“Visual design elements and principles describe fundamental ideas about the practice of good visual design.” — Wikipedia.
During my brief college adventures, there were a few classes that I found profoundly valuable to my design education. Given the fact that I dropped out after my third semester and for over 15 years have been learning as I go, these classes first introduced me to the elements and principles of design.
Every seasoned designer knows, or has an idea of what these are, but most up and coming designers don’t. Online design courses should briefly dedicate some time to explain these, they create a foundation and understanding of the ingredients for the soup, how can a chef cook if he doesn’t know anything about the ingredients?
Here is a brief description on the elements of design:
A very nice example of how Uber uses line to portrait movement in their brand.
Line defines the shapes we use in design. Lines can be straight or curved, light or bold. They may be vertical, horizontal, or diagonal. Their directions can suggest movement, mood, or emotion.
Color was used to appeal to our emotional state in these series of ads from Apple by agency TBWA.
Color has three basic properties, “hue”, “value”, and “saturation”. Hue refers to a particular color such as red, blue, or yellow. The hue of an apple is red. Value refers to the lightness or darkness of a color. Some colors, such as yellow or orange, are light in value. Some colors, such as purple or brown, are dark in value. We can lighten the value of a color by adding white (called a “tint”) or darken it by adding black (called a “shade”). Saturation, also called “chroma”, refers to the purity of a color. To decrease the saturation of a color, you can dull it by adding other colors.
Colors also have other important qualities. They can effect a person psychologically. This effect is seen in the production of signs, especially safety or warning signs. Colors can affect our emotions. Some colors make us feel happy and excited. Other colors make us feel sad. We surround ourselves in our homes with the colors we like. Those which contain yellow or red are warm colors. They seem to be solid, advance toward us, and expand in their size. Cool colors are those which contain blue. They seem to be spacious, withdraw from us, and contract in size.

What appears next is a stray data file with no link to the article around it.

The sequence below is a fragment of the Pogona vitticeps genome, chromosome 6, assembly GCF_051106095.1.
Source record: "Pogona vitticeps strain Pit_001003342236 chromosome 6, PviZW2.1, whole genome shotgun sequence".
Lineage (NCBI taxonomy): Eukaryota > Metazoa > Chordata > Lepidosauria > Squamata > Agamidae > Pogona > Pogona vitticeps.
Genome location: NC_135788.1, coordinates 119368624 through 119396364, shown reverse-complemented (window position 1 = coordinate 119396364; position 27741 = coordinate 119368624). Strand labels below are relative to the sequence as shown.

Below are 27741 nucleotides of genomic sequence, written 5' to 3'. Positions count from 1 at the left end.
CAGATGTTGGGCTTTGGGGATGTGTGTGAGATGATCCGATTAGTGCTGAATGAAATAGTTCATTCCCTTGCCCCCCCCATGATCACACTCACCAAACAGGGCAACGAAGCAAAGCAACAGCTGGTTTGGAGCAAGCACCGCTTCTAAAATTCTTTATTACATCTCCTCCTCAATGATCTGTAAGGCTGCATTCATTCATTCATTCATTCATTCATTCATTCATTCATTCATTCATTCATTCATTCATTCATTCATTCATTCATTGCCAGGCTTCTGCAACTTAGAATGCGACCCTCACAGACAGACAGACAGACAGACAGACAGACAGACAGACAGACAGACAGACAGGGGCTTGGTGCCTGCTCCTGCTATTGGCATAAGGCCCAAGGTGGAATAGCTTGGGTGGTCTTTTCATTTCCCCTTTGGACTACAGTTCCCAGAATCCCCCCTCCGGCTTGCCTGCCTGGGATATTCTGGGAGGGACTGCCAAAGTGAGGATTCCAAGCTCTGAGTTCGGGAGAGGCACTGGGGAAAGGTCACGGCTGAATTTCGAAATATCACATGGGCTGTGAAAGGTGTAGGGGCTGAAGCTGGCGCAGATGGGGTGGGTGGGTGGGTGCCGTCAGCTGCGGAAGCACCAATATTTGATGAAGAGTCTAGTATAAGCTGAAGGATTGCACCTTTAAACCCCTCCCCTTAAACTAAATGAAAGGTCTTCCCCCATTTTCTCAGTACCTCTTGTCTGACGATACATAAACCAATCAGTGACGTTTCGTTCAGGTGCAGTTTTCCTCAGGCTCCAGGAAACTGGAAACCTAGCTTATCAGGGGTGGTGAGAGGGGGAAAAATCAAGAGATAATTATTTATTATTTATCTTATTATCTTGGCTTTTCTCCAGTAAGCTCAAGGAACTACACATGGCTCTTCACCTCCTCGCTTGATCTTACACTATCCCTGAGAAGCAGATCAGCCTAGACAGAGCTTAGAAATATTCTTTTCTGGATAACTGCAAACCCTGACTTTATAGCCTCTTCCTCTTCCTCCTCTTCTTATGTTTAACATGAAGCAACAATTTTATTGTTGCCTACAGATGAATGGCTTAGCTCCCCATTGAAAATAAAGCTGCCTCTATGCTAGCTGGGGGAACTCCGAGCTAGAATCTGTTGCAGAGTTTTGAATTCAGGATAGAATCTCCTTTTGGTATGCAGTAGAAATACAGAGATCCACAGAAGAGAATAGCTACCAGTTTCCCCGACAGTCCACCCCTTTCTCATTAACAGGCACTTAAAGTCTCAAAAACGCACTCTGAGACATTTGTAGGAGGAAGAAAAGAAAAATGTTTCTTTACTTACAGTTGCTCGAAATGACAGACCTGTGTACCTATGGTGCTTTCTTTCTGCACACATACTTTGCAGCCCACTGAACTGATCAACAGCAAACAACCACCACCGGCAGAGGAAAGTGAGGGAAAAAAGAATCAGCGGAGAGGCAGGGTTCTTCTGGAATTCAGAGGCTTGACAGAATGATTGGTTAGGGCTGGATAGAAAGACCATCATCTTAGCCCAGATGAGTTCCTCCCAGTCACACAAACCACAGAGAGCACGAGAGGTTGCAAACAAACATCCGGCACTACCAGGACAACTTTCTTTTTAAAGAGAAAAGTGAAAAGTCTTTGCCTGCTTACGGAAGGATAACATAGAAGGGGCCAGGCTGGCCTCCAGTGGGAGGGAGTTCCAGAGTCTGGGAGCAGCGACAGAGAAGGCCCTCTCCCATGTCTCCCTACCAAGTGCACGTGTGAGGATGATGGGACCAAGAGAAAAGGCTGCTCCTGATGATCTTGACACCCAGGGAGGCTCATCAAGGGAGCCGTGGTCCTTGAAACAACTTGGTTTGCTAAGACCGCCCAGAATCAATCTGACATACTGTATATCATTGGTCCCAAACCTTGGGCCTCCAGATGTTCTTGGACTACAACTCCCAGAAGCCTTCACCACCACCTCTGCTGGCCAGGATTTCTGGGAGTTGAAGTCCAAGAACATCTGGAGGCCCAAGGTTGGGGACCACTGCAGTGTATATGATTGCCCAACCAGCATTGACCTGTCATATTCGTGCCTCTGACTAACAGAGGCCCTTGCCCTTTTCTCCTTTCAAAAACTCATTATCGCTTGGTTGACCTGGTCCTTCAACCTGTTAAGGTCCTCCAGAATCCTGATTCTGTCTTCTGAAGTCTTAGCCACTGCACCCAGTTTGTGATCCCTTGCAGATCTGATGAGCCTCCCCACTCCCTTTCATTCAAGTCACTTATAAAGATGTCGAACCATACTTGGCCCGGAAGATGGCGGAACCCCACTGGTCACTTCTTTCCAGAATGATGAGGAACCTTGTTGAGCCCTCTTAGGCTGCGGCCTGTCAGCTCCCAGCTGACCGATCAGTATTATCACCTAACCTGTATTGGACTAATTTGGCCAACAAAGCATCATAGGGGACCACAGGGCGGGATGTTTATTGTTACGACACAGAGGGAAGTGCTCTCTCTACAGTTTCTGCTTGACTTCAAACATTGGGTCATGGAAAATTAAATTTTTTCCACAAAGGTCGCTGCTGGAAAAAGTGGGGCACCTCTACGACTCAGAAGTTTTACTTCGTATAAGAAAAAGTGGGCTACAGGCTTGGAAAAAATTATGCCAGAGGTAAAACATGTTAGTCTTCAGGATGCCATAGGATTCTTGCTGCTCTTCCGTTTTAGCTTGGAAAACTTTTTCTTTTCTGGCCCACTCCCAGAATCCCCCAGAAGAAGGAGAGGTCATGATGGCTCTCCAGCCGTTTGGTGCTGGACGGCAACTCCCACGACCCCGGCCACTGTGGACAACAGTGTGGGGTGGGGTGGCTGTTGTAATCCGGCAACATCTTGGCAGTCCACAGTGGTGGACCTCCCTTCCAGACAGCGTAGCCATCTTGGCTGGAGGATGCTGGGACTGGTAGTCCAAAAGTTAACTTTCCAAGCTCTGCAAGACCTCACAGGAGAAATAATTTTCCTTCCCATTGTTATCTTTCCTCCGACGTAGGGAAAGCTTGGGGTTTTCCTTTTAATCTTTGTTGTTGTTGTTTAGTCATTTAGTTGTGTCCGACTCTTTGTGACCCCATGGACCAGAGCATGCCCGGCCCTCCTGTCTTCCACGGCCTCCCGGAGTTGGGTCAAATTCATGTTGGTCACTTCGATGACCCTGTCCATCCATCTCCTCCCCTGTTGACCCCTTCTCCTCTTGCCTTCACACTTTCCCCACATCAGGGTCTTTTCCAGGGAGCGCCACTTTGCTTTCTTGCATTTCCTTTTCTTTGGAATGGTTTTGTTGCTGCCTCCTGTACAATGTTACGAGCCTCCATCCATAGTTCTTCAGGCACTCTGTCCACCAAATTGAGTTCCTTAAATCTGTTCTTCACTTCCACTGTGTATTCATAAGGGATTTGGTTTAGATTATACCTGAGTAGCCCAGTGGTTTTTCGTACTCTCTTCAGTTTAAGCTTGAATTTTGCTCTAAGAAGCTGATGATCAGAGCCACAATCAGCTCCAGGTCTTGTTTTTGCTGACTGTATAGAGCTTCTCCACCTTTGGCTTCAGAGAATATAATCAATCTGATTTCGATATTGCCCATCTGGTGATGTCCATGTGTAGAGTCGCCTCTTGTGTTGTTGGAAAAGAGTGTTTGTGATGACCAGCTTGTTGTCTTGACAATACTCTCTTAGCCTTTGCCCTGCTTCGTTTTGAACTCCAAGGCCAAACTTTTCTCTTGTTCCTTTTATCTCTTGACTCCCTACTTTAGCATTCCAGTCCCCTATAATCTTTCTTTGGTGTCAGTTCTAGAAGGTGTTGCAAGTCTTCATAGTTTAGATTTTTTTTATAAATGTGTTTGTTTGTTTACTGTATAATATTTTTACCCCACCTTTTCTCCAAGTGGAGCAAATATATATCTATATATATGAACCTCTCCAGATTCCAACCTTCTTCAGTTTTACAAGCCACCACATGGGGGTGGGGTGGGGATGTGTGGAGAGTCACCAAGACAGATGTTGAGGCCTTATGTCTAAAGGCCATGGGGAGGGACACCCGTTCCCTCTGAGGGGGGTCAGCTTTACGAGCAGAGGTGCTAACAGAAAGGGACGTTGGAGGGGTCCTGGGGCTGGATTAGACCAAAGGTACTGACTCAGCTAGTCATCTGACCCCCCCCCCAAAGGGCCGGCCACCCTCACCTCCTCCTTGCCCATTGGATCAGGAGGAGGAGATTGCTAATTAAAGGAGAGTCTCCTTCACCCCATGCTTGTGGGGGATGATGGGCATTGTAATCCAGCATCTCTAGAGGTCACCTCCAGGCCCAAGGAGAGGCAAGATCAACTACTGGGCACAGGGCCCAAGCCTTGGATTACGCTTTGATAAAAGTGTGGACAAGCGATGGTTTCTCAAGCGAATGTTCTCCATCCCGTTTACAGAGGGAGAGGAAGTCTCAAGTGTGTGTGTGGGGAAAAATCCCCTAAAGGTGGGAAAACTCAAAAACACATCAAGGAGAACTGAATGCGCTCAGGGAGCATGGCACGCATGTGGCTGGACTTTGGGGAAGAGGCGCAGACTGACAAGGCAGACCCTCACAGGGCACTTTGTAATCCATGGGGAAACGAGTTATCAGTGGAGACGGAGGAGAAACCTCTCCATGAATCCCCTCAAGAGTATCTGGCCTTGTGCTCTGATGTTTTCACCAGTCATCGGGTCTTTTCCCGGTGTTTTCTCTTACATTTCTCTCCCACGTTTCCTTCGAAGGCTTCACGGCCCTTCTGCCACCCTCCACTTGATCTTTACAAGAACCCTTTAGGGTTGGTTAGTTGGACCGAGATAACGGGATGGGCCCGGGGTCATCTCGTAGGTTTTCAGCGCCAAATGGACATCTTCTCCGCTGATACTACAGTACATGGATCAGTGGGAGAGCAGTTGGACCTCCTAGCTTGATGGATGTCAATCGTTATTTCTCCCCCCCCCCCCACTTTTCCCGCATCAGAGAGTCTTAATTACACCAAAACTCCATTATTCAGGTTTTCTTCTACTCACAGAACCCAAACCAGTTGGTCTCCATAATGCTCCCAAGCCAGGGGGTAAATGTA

We often use the same colors and add value to create branding and identity guidelines.
Value is the amount of light reflected by a surface. If there is little contrast in the amount of light reflected from surfaces near each other, the eye has difficulty in distinguishing them. A sharp contrast of light and dark values is necessary to attract attention. A drawing or any type of design in one color requires careful consideration of light and dark values.
Space is cleverly used in this poster for Marvel’s Ant-Man, it creates depth and size relationship.,
When we look at the size of an object it takes up “space”. Whether the space is on a flat piece of paper or in the corner of the room you are sitting in, it can be filled with both 3-D and 2-D objects. “Layout space” is the area that a designer works in. For a sculptor, his sculpture takes up space in the room. For a computer illustrator, the creations take up space on the computer screen. Considering the placement of objects in a space is most important in design.
A 2-D object can only have “mass” when it is filled or uses a 3-D “perspective” to create the illusion of mass. Outlined objects in a coloring book would have no mass. That is because there is strictly the use of line. We create mass by combining line with forms and solids. Mass occupies more visual space than line, unless the line is very large and repeated many times.
This poster by Amnesty International has a great use of clearly defined outlines, positive and negative space.
There is form in all objects. The form is defined as the “outline” of the object. Form helps to define “positive space”. Positive space is the mass of an object. Negative space is the area that surrounds the object or the background of the object.
In 2-D design, “texture” is the illusion of a surface other than the flat surface of a paper or computer screen. Although texture is something you would normally associate with the “feel” of an object, our eyes can imagine the way a surface might feel. Texture can be created through the manipulation and repetition of line and form.
These are great to have in mind when you venture into your next design. Either subtle or bold expression of these elements will take your finished piece to the next level.